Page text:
Along the way, through stops with the Padres, Philadelphia Phillies, and Chicago White Sox, Kruk also showed some power finishing with 100 home runs among his 1170 hits. He was also a key member of that 1993 Phils crew that made it all the way to the World Series, only to be dispatched by Joe Carter‘s historic Game 6 homer.

Still a popular analyst, Kruk is also a college baseball coach who maintains a high enough profile to keep his cards on lists like this one.

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1989 Donruss Craig Biggio Rookie Card (#561)

1989 Donruss Craig Biggio Rookie Card

It may look a little funny to see Craig Biggio in the tools of excellence here on his 1989 Donruss rookie card, but he started his professional baseball life as a catcher before transitioning to second base and the outfield.

In fact, Biggio garnered Silver Slugger and All-Star honors behind the plate before making a position move in 1992. But anything the Houston Astros lost by swapping in Ed Taubensee for Biggio was made up in spades by adding years to Biggio’s Hall of Fame career.

Teaming with Jeff Bagwell and (I guess) Derek Bell to form Houston’s Killer Bs, Biggio ended up with 3060 hits, 291 home runs, 414 stolen bases, and a Cooperstown plaque.

And, of course, one of the most valuable cards in the 1989 Donruss set.

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1989 Donruss Don Mattingly (#74)

1989 Donruss Don Mattingly

It’s true that Don Mattingly’s best baseball days (as a player) were behind him by 1989, but he did manage to play a full season that summer and rebound in his offensive performance a bit from what was considered a down year in 1988.

It’s also true that Mattingly was the face of the hobby in the 1980s, and the boom could not have happened, at least to the extent it did, without his emergence in 1984 — and the fact that you could pull his Topps, Fleer, and Donruss cards from fresh packs even as he battled with Yankees teammate Dave Winfield for the American League batting crown.

Mattingly falls short of Hall of Fame standards by most reckonings, but his baseball cards still feel special even 30 years on. This one is no exception.

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1989 Donruss Nolan Ryan (#154)

1989 Donruss Nolan Ryan

If Nolan Ryan appears in a baseball card set, that Ryan card has a 99.9999999999% chance* of being one of the most valuable cards in the set.  (*possibly a slight exaggeration)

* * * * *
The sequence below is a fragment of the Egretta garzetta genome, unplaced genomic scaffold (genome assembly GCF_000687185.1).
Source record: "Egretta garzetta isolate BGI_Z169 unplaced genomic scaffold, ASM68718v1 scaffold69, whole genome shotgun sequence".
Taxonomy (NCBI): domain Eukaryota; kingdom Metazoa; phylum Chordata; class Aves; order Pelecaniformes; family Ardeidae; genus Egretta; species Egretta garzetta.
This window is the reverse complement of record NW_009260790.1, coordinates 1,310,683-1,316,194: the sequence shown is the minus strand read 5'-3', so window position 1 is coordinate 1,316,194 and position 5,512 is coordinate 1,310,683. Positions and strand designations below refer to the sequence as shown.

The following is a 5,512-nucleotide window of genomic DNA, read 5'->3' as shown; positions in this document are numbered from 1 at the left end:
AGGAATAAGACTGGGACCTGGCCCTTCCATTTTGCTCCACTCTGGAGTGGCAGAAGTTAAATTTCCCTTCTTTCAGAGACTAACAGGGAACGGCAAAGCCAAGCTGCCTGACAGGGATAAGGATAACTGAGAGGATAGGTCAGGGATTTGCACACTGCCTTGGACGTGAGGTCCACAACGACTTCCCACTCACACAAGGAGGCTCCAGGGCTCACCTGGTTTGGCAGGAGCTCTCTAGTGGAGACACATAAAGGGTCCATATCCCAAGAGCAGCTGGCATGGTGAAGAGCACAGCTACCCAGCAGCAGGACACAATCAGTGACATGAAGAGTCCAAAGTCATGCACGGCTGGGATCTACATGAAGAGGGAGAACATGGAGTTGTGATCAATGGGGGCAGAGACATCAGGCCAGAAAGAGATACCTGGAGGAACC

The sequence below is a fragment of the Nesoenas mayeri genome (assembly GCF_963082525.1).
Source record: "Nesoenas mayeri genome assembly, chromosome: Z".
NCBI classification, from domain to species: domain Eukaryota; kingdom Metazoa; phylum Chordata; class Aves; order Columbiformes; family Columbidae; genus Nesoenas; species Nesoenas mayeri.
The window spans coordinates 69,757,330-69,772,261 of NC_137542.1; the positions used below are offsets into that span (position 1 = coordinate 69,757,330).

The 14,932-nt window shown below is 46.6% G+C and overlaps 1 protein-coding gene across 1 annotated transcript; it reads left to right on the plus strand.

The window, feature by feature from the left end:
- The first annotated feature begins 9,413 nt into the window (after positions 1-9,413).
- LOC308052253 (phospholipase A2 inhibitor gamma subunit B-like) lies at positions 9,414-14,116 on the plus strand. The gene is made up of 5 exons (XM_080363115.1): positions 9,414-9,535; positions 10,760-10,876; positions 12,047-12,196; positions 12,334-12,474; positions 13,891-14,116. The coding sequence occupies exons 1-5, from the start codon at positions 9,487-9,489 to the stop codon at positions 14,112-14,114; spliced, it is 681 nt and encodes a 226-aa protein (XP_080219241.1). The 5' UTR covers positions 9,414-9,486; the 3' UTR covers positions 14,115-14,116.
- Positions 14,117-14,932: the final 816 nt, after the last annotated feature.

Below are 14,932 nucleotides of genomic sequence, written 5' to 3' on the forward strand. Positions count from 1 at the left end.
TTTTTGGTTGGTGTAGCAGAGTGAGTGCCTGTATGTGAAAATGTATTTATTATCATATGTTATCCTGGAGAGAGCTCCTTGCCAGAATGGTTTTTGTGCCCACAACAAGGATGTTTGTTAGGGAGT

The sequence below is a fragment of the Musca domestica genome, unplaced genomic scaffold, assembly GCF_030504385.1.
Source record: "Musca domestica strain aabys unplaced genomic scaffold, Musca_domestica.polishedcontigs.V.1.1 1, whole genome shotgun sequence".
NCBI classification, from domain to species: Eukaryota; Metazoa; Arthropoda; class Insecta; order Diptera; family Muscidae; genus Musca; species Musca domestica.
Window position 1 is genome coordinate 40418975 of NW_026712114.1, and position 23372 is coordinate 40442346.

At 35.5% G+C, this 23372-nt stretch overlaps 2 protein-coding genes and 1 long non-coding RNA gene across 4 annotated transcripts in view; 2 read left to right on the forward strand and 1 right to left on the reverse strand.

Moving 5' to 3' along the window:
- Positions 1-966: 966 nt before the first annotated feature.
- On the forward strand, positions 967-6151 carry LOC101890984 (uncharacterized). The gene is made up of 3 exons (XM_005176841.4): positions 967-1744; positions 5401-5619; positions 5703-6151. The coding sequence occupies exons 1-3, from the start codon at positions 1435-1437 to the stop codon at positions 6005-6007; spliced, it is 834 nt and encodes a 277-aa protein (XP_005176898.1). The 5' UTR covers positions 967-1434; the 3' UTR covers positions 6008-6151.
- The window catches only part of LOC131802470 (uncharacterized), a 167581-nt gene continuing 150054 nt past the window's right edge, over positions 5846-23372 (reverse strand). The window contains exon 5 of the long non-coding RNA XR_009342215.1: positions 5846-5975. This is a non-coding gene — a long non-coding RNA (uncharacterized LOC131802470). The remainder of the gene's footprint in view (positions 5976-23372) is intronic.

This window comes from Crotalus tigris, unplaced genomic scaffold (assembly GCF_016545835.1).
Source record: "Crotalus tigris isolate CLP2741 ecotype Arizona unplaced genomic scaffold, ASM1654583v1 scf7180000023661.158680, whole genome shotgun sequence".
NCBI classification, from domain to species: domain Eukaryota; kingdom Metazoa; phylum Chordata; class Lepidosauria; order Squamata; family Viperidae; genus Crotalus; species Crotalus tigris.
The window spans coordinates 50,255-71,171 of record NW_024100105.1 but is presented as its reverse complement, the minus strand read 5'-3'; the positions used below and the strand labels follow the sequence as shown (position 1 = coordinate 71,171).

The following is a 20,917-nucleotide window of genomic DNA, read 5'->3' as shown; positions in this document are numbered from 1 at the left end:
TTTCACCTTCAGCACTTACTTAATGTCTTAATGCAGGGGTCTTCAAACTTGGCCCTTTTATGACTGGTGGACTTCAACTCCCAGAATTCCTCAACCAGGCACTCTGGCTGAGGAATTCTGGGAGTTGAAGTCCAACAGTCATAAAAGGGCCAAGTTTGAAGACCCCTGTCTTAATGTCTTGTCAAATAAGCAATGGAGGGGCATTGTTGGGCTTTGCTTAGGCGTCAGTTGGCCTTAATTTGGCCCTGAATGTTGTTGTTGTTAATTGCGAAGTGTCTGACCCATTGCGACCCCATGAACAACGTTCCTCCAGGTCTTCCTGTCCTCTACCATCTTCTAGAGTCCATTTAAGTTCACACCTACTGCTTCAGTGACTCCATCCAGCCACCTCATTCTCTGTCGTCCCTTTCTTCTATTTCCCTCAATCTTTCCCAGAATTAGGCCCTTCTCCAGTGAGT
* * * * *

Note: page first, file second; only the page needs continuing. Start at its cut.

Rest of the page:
This particular card has the added bonus of being the last regular Donruss issue to show him as a member of the Astros. It’s a great action shot, too.

What’s not to love? And collectors still do.

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1989 Donruss Don Mattingly Diamond King (#26)

1989 Donruss Don Mattingly Diamond King

Everything that goes for the base Mattingly card above goes for his Diamond King, too. This was Mattingly’s second DK (1985 was the other), and it’s another Dick Perez masterpiece.

We couldn’t get enough of Mattingly in the 80s, though, so no one was complaining about an extra Donnie Baseball card, and this one still brings interest on eBay and in other venues.

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1989 Donruss John Smoltz (#642)

1989 Donruss John Smoltz

John Smoltz took an unusual route to Cooperstown, but that doesn’t really matter — he still got there.

One of the original members of the Atlanta Braves‘ vaunted rotation of the 1990s, Smoltz didn’t find the full-blown success of teammates like Tom Glavine, Steve Avery, or Greg Maddux right away, but he finally nabbed his own Cy Young Award in 1996, at age 29.

By 2000, though, the flamethrower had blown out his elbow and required Tommy John surgery, then came back in 2001 — as a reliever.

After three+ seasons as a lock-down closer Smoltz returned to the Braves rotation before finishing out his career with the Boston Red Sox and St. Louis Cardinals, one season each.

In the end, Smoltz ended with the unusual but stellar line of 213-155, 3.33 ERA, 154 saves, and 3084 strikeouts … an amazing Hall of Fame resume that bumps his rookie card toward the top of its set, value-wise.

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1989 Donruss Edgar Martinez (#645)

1989 Donruss Edgar Martinez

After much hand-wringing, hemming and hawing, and staring at his name on the ballot for 10 years, the BBWAA finally elected Edgar Martinez to the Hall of Fame in 2019.

Thirty years earlier, Martinez made his base Donruss debut with this card that shows him in the field. That’s significant because the knock on Edgar has always been that he was a designated hitter almost his entire career, diminishing his .312 average, 2247 hits, and 309 HR in at least some eyes.

Enough folks believe in Martinez’s greatness, though, to keep his base Donruss debut in the upper echelons of the set.